Huawei has faced a setback in its pursuit of legitimacy in the US. as a Texas District Court ruled against its lawsuit directed towards the National Defense Authorization Act (NDAA).
Judge Amos Mazzant of the US District Court in East Texas ruled that section 889 of the NDAA was valid and legal. Huawei had argued the clause, which effectively banned it and ZTE from working with any company receiving federal funding, was unconstitutional on the grounds it presumed guilt without a fair trial.
While a Huawei victory was hardly going to make an impression with the single-minded White House policy makers, this is a victory for the Government, seemingly validating its decision.
“Contracting with the federal government is a privilege, not a constitutionally guaranteed right – at least not as far as this court is aware,” Judge Mazzant said in the ruling, first reported by Reuters.
This is an interesting nuance which has been put forward by Judge Mazzant. Huawei has argued the clause banning service providers from spending federal money on Chinese equipment is unconstitutional, though Judge Mazzant has stated that the Government should have the right to control how its money is allocated and spent. The Act does not prevent Huawei from doing business in the US entirely, which keeps the Government on the right side of the line.
The lawsuit, which was filed in March 2019, stated that Congress was acting in violation of the US Constitution as it was denying the firm the right to bid on both Government and private sector contracts. Huawei suggested the Act was a Bill of Attainder, as it presumed guilt without trial. Under Article I Section 9 in federal law, and in state law under Article I Section 10, US Constitution forbids such actions.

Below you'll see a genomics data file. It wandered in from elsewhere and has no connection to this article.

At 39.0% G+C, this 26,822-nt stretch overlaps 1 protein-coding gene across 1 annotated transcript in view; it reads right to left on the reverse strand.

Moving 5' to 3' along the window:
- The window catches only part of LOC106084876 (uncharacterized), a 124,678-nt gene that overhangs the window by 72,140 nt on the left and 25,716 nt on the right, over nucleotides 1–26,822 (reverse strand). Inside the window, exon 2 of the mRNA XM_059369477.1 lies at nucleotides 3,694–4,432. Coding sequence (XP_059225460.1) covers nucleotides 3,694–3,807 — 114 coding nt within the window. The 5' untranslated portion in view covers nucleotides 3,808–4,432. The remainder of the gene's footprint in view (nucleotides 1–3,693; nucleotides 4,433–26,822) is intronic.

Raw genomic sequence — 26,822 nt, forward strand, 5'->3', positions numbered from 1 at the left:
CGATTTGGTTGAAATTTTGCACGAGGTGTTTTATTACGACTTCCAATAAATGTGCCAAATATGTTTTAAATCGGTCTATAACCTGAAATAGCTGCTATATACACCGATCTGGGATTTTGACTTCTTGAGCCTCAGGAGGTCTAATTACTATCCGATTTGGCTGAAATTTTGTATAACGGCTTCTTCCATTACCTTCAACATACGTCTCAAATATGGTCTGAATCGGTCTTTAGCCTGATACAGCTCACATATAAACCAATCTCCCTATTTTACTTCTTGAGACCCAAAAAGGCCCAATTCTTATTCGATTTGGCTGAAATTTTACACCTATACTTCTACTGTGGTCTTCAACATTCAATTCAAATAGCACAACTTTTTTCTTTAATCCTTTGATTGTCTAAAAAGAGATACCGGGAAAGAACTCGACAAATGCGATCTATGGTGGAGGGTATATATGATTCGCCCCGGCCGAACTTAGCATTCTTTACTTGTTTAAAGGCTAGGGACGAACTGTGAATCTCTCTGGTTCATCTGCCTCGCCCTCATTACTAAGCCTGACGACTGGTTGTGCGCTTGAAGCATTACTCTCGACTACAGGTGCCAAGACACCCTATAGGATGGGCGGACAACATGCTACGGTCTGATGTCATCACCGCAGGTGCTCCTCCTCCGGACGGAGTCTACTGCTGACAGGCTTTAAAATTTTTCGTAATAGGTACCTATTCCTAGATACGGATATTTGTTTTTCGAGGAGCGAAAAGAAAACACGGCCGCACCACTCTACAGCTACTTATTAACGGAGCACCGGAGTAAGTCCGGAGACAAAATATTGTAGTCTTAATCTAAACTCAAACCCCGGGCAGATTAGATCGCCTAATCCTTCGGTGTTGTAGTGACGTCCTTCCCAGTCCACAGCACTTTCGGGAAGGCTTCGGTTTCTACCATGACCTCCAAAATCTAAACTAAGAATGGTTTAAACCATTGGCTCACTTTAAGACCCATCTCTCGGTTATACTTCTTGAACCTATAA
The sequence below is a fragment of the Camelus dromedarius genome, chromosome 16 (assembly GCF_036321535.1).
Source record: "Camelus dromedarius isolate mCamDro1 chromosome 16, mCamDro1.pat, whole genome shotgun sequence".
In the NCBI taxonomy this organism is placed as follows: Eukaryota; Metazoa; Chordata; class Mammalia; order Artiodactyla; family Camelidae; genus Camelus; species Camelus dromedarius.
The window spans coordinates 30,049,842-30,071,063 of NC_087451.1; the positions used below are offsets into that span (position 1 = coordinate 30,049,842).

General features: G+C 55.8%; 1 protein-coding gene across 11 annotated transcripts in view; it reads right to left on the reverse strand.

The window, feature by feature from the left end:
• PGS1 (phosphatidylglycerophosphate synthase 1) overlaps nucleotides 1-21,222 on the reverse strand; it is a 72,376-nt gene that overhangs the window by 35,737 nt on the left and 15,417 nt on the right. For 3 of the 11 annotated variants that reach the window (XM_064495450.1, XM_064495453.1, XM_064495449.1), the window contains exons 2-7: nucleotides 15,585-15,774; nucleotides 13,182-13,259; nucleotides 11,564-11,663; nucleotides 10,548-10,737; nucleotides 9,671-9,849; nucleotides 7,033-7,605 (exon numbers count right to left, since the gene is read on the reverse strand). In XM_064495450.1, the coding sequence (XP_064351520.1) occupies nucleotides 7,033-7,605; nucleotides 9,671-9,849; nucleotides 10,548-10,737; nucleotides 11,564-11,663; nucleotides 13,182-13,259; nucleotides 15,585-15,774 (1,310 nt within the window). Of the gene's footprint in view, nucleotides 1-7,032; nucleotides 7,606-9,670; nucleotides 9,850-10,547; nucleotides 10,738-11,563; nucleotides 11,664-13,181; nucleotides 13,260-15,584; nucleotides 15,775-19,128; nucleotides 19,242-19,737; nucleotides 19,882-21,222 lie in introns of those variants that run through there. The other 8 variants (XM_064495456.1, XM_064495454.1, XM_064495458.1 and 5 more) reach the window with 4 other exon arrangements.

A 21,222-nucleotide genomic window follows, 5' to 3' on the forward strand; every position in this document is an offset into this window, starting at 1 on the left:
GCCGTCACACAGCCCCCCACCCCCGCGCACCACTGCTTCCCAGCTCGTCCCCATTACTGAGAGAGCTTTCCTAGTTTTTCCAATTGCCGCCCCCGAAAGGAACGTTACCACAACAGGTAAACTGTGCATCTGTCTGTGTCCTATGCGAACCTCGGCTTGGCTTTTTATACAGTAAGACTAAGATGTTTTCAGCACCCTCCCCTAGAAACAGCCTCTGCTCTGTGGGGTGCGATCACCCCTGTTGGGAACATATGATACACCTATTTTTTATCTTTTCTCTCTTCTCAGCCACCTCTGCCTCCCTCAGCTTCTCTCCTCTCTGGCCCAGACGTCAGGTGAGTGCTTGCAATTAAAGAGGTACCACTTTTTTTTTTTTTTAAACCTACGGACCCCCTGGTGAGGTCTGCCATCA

For the US, this could add some momentum to the already existing propaganda campaign against China and seemingly all companies from China. This ruling could add buoyancy to the Simple Resolution which has recently been passed in the House of Representatives.
The resolution, which can be used to influence administrative actions and foreign policy, stated that the House of Representatives believed all Chinese countries were effectively under Government control, state-owned or private. Such a broad-brush approach to condemnation is a very dangerous and small-minded approach to take, though the anti-China rhetoric could be offered a new lease of live…
My bill, H.R. 4998, will ensure that the federal government goes even further to ensure federal funds only support secure and trusted communications systems. @Huawei is NOT secure and NOT trusted. Its products should not be used in our networks. https://t.co/gY07z9hBd9
— Rep. Frank Pallone (@FrankPallone) February 19, 2020